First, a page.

LONDON: As a Nigeria international capped 14 times by his country, Michael Emenalo faced Diego Maradona when their countries met in the 1994 World Cup, but it was an encounter after the game that sticks in his mind.
Emenalo was selected with Maradona to undergo the mandatory doping test following the 2-1 win for Argentina in Foxborough, Massachusetts. It was the test that would discover the banned stimulant ephedrine in Maradona's system, ending his World Cup and his 17-year international career.
"I was sat in the corridor with him and he [Maradona] was making jokes about it," Emenalo says. "He had his shirt in his hand and he was looking at me. This was Maradona! I was just thinking about how I had a poor game. I was thinking I wasn't going to play the next game against Greece. All the time he was looking at me. It wasn't until I went home I thought, 'He wanted to swap shirts'. Later when I got married I told my wife and she laughed. Can you imagine that last Argentina shirt? With Maradona's sweat on it? I could have had that shirt in my hand!"
Emenalo had an unusual playing career, which took in stints at the Belgian club now known as FC Brussels; Germany's Eintracht Trier; Notts County; San Jose Clash; Lleida in Spain and finally Maccabi Tel Aviv, where he played under Avram Grant. He spent 85 days at Notts County in the 1994-1995 season, having been encouraged to play in England by international team-mate John Chiedozie. During that time he worked under Howard Kendall and Steve Nicol.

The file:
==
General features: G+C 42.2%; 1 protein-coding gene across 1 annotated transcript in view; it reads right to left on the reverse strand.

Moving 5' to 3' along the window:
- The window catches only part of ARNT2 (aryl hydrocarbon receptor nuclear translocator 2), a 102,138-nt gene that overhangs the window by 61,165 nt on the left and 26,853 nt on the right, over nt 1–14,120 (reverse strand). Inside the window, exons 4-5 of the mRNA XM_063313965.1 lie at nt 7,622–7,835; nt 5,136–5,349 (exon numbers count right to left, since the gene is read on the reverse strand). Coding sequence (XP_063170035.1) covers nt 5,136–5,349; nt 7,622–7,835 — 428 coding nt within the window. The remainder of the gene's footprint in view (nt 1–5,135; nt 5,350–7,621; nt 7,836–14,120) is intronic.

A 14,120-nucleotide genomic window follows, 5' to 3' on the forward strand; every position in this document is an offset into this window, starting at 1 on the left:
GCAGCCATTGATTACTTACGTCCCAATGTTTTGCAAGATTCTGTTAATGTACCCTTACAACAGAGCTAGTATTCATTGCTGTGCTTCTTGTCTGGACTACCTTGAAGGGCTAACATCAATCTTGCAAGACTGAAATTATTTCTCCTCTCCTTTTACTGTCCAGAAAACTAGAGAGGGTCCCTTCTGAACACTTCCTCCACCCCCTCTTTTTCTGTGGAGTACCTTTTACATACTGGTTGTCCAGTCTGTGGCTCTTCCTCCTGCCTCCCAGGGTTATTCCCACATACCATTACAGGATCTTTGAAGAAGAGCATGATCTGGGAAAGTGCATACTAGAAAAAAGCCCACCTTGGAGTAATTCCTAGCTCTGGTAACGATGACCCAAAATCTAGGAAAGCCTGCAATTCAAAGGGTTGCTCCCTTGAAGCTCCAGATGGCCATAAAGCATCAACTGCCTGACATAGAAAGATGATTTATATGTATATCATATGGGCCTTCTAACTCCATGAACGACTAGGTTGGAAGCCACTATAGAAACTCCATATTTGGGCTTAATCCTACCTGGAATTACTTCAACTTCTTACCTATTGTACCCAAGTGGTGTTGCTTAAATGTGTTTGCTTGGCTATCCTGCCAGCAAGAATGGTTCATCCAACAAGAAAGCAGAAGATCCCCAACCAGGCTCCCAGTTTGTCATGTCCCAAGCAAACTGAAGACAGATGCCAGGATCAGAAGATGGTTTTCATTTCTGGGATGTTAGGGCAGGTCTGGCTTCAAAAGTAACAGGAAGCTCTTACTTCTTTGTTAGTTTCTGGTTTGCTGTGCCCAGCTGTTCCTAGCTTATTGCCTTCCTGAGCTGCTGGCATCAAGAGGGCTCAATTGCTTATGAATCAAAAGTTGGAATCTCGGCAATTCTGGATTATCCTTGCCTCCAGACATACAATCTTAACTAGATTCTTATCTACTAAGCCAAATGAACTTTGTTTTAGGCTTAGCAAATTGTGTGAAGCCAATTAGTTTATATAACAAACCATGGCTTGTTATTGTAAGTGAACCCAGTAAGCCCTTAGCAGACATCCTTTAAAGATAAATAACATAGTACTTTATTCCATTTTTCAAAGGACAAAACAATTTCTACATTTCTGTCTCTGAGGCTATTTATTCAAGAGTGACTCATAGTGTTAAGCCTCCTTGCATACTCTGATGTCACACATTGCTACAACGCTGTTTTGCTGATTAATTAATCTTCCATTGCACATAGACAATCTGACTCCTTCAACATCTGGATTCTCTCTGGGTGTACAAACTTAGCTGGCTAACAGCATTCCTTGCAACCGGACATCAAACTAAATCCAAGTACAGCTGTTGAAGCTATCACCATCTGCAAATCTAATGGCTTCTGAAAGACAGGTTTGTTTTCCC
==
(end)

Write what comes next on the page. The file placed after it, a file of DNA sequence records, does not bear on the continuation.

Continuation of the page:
Originally from Aba in south-east Nigeria, Emenalo, 50, joined County late in his career. "I grew up watching English football. I watched the Match of the Day, which we got two weeks late! I always wanted to play in England."
At Lleida he was managed by Juande Ramos, who approached him about joining him at Tottenham Hotspur in 2007. Emenalo was close to doing so until Ramos procrastinated and Grant made him an offer to join Chelsea. He began as a scout and was briefly an assistant to Carlo Ancelotti before becoming technical director in 2011.